The Conservatives were also unable to conduct a decent examination of this bill because the shooting in Parliament took place on the first day this bill was scheduled to be examined in committee, and the meeting had to be cancelled. Unfortunately, instead of adding another meeting when we returned to work, the Conservatives decided to hold only one committee meeting to examine this bill. We were therefore unable to hear from anyone other than representatives of Veterans Affairs Canada and the Treasury Board. We were unable to meet with veterans groups that could have also presented some amendments and spoken to certain aspects of the bill. In my opinion, the bill was not thoroughly examined.
Some veterans groups had reservations about the bill. A member of the Canadian Association of Veterans in United Nations Peacekeeping said:
I am uncomfortable about the distinction made between service-related and non-service-related causes, and to the lack of recognition for RCMP members.
RCMP officers therefore have the right to be treated in the same way as members of our military. Unfortunately, the government did not want to include them in the bill.
What is more, the veterans ombudsman said the following on his blog:
...all medically releasing [sic] Canadian Armed Forces members should be treated the same way, because there is an inherent service relationship for every Canadian Armed Forces member who is medically released because the individual can no longer serve in uniform.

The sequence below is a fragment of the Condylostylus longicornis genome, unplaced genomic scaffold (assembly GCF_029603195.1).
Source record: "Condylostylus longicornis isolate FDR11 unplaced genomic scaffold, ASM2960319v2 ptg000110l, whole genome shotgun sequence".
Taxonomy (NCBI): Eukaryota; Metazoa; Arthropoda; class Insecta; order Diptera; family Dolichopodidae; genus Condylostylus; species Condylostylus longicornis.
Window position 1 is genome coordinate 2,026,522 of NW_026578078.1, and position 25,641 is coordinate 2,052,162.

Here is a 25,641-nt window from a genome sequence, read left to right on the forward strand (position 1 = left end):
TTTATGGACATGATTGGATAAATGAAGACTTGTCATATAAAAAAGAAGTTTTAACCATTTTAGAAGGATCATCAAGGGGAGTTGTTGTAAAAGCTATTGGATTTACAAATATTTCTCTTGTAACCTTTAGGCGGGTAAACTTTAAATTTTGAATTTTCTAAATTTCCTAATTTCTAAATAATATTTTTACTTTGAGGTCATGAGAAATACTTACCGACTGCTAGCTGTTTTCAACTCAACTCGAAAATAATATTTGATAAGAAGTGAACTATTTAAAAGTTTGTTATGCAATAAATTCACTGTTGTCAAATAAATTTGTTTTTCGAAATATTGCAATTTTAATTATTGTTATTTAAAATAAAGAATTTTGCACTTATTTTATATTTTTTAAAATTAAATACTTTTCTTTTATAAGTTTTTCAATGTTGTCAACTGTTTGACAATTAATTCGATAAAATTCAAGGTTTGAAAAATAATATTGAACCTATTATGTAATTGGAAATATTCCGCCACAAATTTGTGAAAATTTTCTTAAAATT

The Union of National Defence Employees had this to say:
Disabled veterans, especially those with stress-related injuries, who return to the workforce, must have access to reintegration services. Bill C-27 includes no such provision
To come back to the study in committee, unfortunately we were unable to have a meaningful study because the government did not schedule at least one meeting to hear from people who may have also been able to recommend certain changes. As I was saying, no changes, except for one minor one, were approved in committee.
This is a joke. Veterans' representatives should have appeared before the committee as witnesses, but the Conservatives wanted to pass this bill as quickly as possible. I think they have proven time and again that they have nothing but contempt for the legislative process and for Parliament.
As I said at the start, they did the bare minimum. The bill excludes soldiers who have non-service related injuries. It excludes veterans whose injuries are recognized later and it excludes veterans' spouses from the preference list.
The bill also leaves out RCMP officers. Half measures like these are no way to properly honour our veterans.
Mr. Speaker, we are going to support this bill, but we are a bit disappointed with its final draft. As they did with the committee report on the new charter, the Conservatives made promises they did not keep. They take far too long to make good on those promises.